In the article, Fastly states, “Freed from the shackles of having to obey the etiquette of sensible network design, our workaround took form relatively quickly.” This is exactly the flexibility that we want everyone to have. We want a network ecosystem that is free to build what we want, when we want it.

If you think about how this applies to Riot, physically connecting with other ISPs is only the first step. Afterwards, we have to work with those ISPs to “balance” their customers’ traffic so it is sent and received symmetrically. This can be a lengthy process, and some ISPs don’t have the capability to respond to our requests. This can be a big deal for us - our engineers spend 50% of their time chasing down routing inefficiencies.

Much like the situation Fastly found themselves in, we were shackled to using things like BGP to provide our players the best routes to our game servers. This remains difficult, as the landscape is constantly changing. In fact, we just had a large event last week where one ISP changed their network without updating their BGP settings - the result was players receiving terrible routing. We had to manually track down that change and work with the ISP to fix it. Currently that’s our only option, but we want to change that.

Our approach to improving this situation has been to build a system of “gateways” that allow us to steer traffic destined for our network in the appropriate direction at the earliest possible point (where we peer with ISPs), and then “pin” that traffic so that it returns exactly the same way. This completely removes the need for BGP balancing, and allows players traffic to choose the best route every time they play. This also allows us to use protocols like Anycast to help us verify that traffic arrives at the right gateway via the most efficient path possible. And we can do all of this ourselves using common compute, instead of using expensive and specialized networking hardware.


Without steering


With steering


The larger gaming community is continuing to understand the impact that the internet and our own private networks has on our games, applications, and communication systems. Networks that aren’t built properly don’t scale; they’re a drag on application speed and can actually completely ruin a gaming experience. The experiences we are trying to build for players over the internet require networks that provide the best possible performance - but until recently we really didn’t know what that meant, or how to measure it.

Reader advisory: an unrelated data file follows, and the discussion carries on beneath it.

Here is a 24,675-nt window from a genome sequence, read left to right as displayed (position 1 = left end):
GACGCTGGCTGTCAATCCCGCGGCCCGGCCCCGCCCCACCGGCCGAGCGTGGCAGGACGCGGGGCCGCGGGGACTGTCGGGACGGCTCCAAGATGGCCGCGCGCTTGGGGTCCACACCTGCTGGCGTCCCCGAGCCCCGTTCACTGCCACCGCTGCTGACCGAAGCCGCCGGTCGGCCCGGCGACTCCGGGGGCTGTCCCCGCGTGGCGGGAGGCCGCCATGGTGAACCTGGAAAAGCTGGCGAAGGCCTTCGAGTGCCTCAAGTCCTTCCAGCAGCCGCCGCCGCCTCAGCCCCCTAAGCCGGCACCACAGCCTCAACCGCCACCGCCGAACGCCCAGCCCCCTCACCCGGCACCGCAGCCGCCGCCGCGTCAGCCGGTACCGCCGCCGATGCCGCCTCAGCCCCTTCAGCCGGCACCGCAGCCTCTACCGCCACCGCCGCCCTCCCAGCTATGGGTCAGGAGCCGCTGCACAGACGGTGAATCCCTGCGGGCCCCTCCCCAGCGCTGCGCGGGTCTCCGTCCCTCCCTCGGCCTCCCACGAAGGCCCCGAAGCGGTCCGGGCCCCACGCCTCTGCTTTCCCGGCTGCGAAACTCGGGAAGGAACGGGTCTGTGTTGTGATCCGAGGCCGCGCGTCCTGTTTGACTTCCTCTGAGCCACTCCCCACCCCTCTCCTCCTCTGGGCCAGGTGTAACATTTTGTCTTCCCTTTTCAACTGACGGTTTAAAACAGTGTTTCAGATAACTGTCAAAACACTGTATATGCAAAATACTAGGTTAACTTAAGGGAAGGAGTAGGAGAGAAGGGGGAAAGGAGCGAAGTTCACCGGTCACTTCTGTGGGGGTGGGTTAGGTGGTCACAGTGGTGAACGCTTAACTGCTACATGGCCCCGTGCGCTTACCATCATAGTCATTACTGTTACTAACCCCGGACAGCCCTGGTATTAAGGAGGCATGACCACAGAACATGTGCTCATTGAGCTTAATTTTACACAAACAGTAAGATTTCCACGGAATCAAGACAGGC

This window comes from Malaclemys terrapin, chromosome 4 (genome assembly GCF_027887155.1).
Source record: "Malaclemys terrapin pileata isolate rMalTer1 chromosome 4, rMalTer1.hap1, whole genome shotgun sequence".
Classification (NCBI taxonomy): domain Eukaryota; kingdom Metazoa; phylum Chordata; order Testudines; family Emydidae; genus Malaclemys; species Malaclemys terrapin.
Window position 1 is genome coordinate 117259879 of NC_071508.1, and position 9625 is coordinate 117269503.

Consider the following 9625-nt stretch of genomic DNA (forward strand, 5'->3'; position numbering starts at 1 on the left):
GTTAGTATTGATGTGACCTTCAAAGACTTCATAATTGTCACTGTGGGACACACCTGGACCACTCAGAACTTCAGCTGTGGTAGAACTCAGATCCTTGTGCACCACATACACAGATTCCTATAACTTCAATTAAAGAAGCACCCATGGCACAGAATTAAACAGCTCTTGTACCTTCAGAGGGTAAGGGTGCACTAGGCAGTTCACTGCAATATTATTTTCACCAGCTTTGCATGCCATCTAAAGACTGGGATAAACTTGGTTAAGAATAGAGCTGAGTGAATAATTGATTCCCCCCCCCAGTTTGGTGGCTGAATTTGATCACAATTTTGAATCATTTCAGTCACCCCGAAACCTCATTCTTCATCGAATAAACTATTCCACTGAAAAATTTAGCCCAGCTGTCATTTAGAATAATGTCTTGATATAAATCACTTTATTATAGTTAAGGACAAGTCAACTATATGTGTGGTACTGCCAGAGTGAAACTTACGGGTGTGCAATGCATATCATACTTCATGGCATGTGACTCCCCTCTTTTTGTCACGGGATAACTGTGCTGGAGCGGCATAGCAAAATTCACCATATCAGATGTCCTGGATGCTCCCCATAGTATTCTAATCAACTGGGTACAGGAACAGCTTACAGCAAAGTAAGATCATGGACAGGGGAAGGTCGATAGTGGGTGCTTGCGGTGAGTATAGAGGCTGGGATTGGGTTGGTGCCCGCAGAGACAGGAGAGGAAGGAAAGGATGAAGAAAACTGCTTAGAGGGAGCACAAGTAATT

But this is changing. More and more we see companies taking their future in their own hands when it comes to the internet, network device development, and network software development. Google, Facebook, Fastly, Amazon, and many others big and small are creating their own network software stacks and abandoning specialized network hardware in favor of common compute. They are hiring experts that deeply understand the protocols that drive these networks. They are creating open and transparent development systems that allow stakeholders to understand now the networks positively or negatively affect them.

Now some may ask, why did Riot, a gaming company, start down this path? Why did you commit all these resources? Why do we do this? The answer is pretty simple: we love players, we love games, and we love networks. I was talking to Macca the other day and he said something that really struck home with me. “Peyton,” he said (actually he used a nickname for me that I can’t repeat), “I am fixing the <redacted> internet for players! There are players with lag and packet loss and I have to <redacted> help them!”

Macca summed up exactly how we feel here. We are improving the internet for players. Being able to apply network engineering to make games better is one of the greatest honors I’ve ever experienced. And we want to use that passion and help anyone we can. We are going to continue to publish, co-develop, and advocate for an ecosystem that allows network operators to be able to develop and share their own solutions, quickly and collaboratively. And we believe that this will make the internet, and the networks that connect to it, more scalable, more affordable, and much more open.

This is a reality that I have wanted for a while, one that was always out of reach, but now I think we are on the cusp of a revival of network engineering. A revival that will allow game developers to build networks that support virtual reality, low-latency gaming, and any other application we can think of, one that evolves and iterates much more quickly, driven by the engineers that build them.

Continue the discussion

I hope you have enjoyed this series around the Riot Direct program. I have thoroughly enjoyed writing them, but the conversation won’t stop here. As we come up with new experiments, or have updates on old ones, we will come back here to talk about it. And we are looking for people that want to help. If you think we are on the right path, if you think we are crazy, if you are somewhere in between, and you love everything about networks, maybe you could help us. We want the best network ninjas working on these problems, and if you think you are one, reach out! We would love to meet you.

Thank you again,



For more information, check out the rest of this series:

Part I: The Problem 
Part II: Riot's Solution
Part III: What's Next? (this article)

Posted by Peyton Maynard-Koran